Voters narrowly approved a ballot initiative last November allowing medical marijuana in the state, but the result has been just the opposite of an orderly system of dispensing cannabis to the truly sick. Rather, police raids, surreptitious money transfers and unofficial pot clubs have followed passage of the new law, creating a chaotic situation not far removed from the black-market system that has always existed.

    • Medical marijuana: The Justice Department speaks – again

      Jonathan Caulkins
      08 August 2011
      Other news

      Medical marijuana suppliers complain that the Justice Department is tightening the federal government's approach to enforcement. That's a disingenuous response to the department's latest directive that medical marijuana is not a business – though suppliers sure want it to be. The June 29 memo largely reaffirms one from October 2009 – known as the "Ogden" memo. Both memos advise US attorneys that individual marijuana users with serious illnesses – and their caregivers – are not an enforcement priority, but those in the business of cultivating, selling, or distributing marijuana are.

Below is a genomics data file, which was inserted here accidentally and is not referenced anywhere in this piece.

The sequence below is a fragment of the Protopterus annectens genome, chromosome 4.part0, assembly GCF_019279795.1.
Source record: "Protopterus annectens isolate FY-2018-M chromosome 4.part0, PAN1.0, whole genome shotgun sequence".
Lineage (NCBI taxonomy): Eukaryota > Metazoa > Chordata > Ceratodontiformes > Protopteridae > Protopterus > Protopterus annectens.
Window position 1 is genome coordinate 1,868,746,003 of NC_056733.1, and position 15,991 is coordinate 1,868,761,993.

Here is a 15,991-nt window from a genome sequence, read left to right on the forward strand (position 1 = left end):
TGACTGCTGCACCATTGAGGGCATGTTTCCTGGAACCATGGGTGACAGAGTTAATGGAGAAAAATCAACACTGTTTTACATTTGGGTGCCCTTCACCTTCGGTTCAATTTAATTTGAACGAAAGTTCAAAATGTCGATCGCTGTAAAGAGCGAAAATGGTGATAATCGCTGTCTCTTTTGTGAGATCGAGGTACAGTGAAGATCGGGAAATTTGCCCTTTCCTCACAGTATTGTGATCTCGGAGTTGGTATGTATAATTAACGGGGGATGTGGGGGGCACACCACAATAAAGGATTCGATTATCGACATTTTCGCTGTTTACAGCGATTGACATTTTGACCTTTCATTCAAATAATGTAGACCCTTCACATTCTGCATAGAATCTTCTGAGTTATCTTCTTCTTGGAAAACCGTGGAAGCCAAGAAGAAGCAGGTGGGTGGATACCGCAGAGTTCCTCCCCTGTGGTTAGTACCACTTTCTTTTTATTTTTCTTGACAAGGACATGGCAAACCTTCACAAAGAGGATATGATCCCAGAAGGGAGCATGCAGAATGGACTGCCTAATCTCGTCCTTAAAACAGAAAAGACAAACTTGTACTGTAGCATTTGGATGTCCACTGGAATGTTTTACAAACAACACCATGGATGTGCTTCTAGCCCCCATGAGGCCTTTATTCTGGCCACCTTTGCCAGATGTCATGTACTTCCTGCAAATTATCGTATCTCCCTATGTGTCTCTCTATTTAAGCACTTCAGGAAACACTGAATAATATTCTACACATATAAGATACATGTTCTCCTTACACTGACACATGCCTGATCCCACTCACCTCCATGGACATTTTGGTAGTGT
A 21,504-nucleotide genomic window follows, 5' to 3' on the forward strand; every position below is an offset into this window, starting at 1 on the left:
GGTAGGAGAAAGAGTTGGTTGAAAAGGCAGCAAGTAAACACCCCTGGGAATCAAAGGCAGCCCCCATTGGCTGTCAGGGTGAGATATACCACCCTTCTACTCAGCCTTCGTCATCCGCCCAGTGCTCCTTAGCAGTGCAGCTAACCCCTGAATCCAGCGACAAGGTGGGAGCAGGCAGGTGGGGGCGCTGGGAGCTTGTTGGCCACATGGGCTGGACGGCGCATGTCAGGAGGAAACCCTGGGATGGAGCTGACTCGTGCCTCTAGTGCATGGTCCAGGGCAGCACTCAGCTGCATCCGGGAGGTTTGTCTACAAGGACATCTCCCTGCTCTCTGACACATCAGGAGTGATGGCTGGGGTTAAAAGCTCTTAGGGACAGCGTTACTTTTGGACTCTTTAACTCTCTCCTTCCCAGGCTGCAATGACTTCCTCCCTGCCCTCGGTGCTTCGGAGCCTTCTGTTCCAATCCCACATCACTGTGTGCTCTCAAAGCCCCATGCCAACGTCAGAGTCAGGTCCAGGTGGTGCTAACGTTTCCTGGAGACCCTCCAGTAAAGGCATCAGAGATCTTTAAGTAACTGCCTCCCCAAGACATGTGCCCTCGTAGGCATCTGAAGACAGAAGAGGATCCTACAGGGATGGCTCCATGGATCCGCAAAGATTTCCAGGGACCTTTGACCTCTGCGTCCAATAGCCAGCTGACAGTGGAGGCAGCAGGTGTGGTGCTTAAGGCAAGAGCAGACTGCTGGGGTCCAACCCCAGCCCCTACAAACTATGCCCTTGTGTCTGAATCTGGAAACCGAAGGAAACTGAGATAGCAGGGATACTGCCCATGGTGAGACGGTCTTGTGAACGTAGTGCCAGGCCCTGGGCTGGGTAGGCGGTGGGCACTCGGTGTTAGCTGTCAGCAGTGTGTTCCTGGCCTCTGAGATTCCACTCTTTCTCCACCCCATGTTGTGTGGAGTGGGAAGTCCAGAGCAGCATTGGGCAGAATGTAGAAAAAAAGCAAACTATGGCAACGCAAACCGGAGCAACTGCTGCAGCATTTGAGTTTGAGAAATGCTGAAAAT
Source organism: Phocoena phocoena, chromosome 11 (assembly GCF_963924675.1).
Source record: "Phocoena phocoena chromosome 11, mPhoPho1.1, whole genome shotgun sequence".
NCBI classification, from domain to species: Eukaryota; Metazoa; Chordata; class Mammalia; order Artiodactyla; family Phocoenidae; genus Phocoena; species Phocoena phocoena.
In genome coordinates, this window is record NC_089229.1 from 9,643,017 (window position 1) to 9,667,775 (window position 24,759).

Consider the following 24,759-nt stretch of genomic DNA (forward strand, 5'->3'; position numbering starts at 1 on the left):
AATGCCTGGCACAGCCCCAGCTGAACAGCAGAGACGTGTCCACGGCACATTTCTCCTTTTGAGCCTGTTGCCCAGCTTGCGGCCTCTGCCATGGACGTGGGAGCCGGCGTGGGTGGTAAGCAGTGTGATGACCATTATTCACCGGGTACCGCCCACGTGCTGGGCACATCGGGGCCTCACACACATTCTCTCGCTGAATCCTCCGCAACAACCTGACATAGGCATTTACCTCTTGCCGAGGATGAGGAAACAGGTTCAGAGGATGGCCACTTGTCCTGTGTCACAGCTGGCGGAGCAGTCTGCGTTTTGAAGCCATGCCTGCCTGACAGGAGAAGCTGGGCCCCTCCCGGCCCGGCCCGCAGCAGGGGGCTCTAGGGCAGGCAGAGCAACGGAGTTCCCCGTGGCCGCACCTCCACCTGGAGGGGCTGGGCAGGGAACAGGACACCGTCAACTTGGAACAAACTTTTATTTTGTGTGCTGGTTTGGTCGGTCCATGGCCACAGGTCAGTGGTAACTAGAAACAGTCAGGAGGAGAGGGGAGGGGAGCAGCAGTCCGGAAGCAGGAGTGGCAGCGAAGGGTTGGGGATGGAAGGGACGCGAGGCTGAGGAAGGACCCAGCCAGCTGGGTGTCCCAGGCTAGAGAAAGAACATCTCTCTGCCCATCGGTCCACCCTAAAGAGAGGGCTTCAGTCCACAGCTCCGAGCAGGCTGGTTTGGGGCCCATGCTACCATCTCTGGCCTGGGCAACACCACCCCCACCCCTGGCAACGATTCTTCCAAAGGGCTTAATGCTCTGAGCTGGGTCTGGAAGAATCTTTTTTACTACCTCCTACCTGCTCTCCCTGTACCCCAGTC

• Justice Department "Clarifies" Stance on Medical Marijuana: It's Illegal And They Will Arrest You

      01 July 2011
      Other news

      For a few weeks now, medical marijuana activists have been waiting for Attorney General Eric Holder to "re-clarify" exactly what the Justice Department plans to do about state-legal, federally-illegal medical marijuana. In a memo dated June 29, Deputy Attorney General James M. Cole did just that: marijuana is illegal, and the federal government can prosecute any user, any time for growing, selling or transporting it, state law be damned, he wrote.

    • Medical-pot shops feel heat amid new laws, federal prosecution warning

      04 July 2011
      Other news